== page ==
I met my wife at camp in the summer of 1989, when I randomly put my head in her lap and asked for a kiss.
Boy, did I get lucky.
I got lucky because we are both frugal and didn’t even know it. We didn’t fill out a questionnaire on money habits before we kissed each other.
Some people have the misfortune to be frugal and fall in love with a high-roller.
Marriages go sideways for a bunch of reasons. Sex problems, substance-abuse problems … but the worst problems of all are money problems.
Money problems in marriage
You might say being a miser or a high-roller is just a philosophy on money. But that isn’t accurate.
The miser is psychologically hard-wired to be a miser. The high-roller is hard-wired to be a high-roller. It is highly unlikely that either of these people is going to change.
That’s why it’s important to have this conversation and to observe the other person’s behavior before you get married.
I was thinking the other day — when I graduated from business school in 2001, my wife, my mother and I went down to this magical place called Bix on Gold Street.
Gold Street was essentially in an alley right off Montgomery Street, downtown, and Bix had a speakeasy feel to it. I remember ordering my first-ever martini. We walked out of there with a $72 tab, my biggest of all time. I was wearing one of my new Men’s Wearhouse suits and I felt like a high-roller.
I was 27.
Now that is frugal behavior.
If my wife were someone who ran around dropping thousands of dollars in high-end department stores, the marriage just would not have worked.
But she was even cheaper than me. She only stopped clipping coupons a few years ago.
Again, I cannot emphasize how fortunate we are.
I have seen marriages where one person spends and one person saves. Most of the arguments devolve into “you worry too much” or “you don’t worry enough.” Whenever the unhappy couple goes into a store, there is tension.
Misers can be unreasonably cheap and high-rollers can be unreasonably profligate. The middle ground is almost impossible when it comes to this stuff.
There is only black/white, right/wrong. My way is the right way and your way is the wrong way. The social workers and therapists who work in the marriage-counseling business are not prepared to deal with money issues.
People get divorced over money. Hell, people die over money — especially people with gambling problems.
This is serious business.
I don’t claim to have the answer for everyone, but I can tell you what worked for me.
Keep your money separate
Before we moved in together, my wife and I agreed to keep our money separate — really separate. I have my money, and she has her money.
If I want to spend it on something ridiculous, like a luxury backgammon board, there is not much she can say about it. It is my money.
If she wants to buy three dozen dresses, there is not much I can say about it. It is her money.
We split common expenses. In the old days, we split stuff 50/50. Then I started making a lot more money than her, so now we split stuff 80/20 or 90/10.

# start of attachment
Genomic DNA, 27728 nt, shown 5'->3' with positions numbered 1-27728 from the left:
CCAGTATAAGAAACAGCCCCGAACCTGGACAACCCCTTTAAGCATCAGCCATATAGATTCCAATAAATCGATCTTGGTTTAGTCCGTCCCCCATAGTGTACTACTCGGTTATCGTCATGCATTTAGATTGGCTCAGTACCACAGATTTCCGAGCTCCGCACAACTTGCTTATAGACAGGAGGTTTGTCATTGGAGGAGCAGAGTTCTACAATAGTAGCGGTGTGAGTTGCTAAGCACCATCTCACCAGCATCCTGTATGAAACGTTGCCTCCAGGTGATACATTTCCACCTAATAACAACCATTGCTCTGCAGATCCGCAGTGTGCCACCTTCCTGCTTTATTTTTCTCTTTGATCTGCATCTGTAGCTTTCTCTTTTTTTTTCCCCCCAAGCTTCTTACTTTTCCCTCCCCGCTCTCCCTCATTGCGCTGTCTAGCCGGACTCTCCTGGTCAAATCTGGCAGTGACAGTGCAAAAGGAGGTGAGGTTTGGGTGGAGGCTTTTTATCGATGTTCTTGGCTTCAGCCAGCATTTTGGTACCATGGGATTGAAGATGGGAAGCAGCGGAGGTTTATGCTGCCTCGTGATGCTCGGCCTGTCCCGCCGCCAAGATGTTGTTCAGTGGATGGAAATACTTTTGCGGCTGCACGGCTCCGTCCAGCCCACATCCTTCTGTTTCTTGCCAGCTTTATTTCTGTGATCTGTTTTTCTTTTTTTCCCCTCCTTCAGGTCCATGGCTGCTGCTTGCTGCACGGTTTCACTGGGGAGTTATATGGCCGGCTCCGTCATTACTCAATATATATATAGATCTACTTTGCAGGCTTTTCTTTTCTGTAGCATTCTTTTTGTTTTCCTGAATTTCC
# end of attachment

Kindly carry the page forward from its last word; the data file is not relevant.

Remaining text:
We split the groceries 67/33, since I eat two-thirds of the food. If we go out to eat or do something fun, I pay.
As for the mortgage, she pays x and I pay 5x. We keep track of how much principal each of us has paid down, in a spreadsheet as well as our percentage ownership of the house.
For example, I currently own 81% of the house and she owns 19%. So if we sold, I would get 81% of the cash and she would get 19%.
If this all seems hard, maybe it is, but guess what? We. Have. Never. Fought. About. Money.
I agree with a lot of what Dave Ramsey says, particularly about debt, but not when it comes to money in a marriage.
“Your spouse isn’t your roommate,” he says, “and this isn’t a joint business venture. It’s a marriage! You don’t run your household and your life separately. Your job is to love each other well, and that includes having shared financial goals — which is hard to do when you have separate accounts.”
I beg to differ. My wife and I just celebrated 21 years of marriage, and we have had plenty of shared financial goals: five houses, brokerage accounts, hedge funds, moving across the country, different jobs, you name it. Never has it been necessary to pool our money.
Even if it is an accounting fiction — so what? It keeps us happy, which is what it’s all about. If we combined our money, then we probably wouldn’t have the luxury backgammon board I bought not long ago — and one of us would carry a resentment.
To have and to hold
I think a lot of people feel like they’re not truly committed to a relationship unless they commingle their funds. Like, they’re holding something back.
And, yes, it’s possible to have separate accounts and still fight if one person is a miser and the other is a high-roller. But separate accounts make it easier.
I wish you luck. This stuff is hard. The important thing is to have a system that works. It doesn’t have to be precisely like my system, but it has to be an agreed-upon set of rules that creates the minimum amount of conflict.
And if pooling your money works for you, then great — I’m glad you have a system.
Jared Dillian is a former Lehman Brothers head of ETF trading. In a special report, he writes about how to properly position your portfolio for what he says is an upcoming stock market crash.
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